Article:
One of the mysteries of the English language finally explained.
1(of food) only slightly sweetened.‘semisweet chocolates’
- ‘When she ran out of baking chocolate, she broke a bar of semi-sweet chocolate into little pieces and added them to the dough.’
- ‘It is delightful with chocolate cake and semi-sweet chocolate desserts and candies.’
- ‘The pot de creme au chocolat was an excellent semi-sweet pudding accompanied by ginger biscuits.’
- ‘I brought out warm spiced eggnog, and small, semi-sweet tea cookies as we opened our presents.’
- ‘The tequila fills the mouth with a lavish array of warm flavors, largely floral and semi-sweet spices such as cinnamon, nutmeg and vanilla.’
- 1.1 (of wine) neither dry nor sweet; slightly sweeter than medium dry.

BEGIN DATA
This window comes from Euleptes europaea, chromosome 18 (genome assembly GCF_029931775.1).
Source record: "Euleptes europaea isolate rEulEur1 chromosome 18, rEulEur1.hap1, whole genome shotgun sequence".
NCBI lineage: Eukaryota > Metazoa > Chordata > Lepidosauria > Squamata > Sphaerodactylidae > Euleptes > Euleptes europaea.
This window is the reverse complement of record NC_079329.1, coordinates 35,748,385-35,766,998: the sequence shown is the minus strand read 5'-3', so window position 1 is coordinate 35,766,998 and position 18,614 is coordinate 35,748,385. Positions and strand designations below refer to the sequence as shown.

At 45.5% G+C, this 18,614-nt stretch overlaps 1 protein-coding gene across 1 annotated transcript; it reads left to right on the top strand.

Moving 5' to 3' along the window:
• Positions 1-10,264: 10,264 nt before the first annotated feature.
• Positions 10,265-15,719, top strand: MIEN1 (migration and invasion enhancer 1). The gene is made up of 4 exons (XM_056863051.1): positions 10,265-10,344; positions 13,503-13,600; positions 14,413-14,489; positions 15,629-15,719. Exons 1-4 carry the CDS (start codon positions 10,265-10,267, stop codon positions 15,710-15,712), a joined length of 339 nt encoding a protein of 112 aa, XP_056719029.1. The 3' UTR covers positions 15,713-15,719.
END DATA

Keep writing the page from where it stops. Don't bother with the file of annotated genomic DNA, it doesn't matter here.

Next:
- ‘Most Champagnes tend towards a dry, elegant style, but many other sparkling wines (such as Asti-Spumanti for example) are lighter in alcohol and sweet, or semi-sweet.’
- ‘I'd ordered a glass of semi-sweet house wine that was undrinkable.’
- ‘Very palatable semi-sweet style with ripe pear and mineral flavours and a tangy, yeasty finish.’
- ‘It has a light, satiny body and a spicy, semi-sweet palate.’
- ‘They come in shades of gold, amber and ruby, according to the mix of grapes, and are sweet, semi-sweet and dry.’
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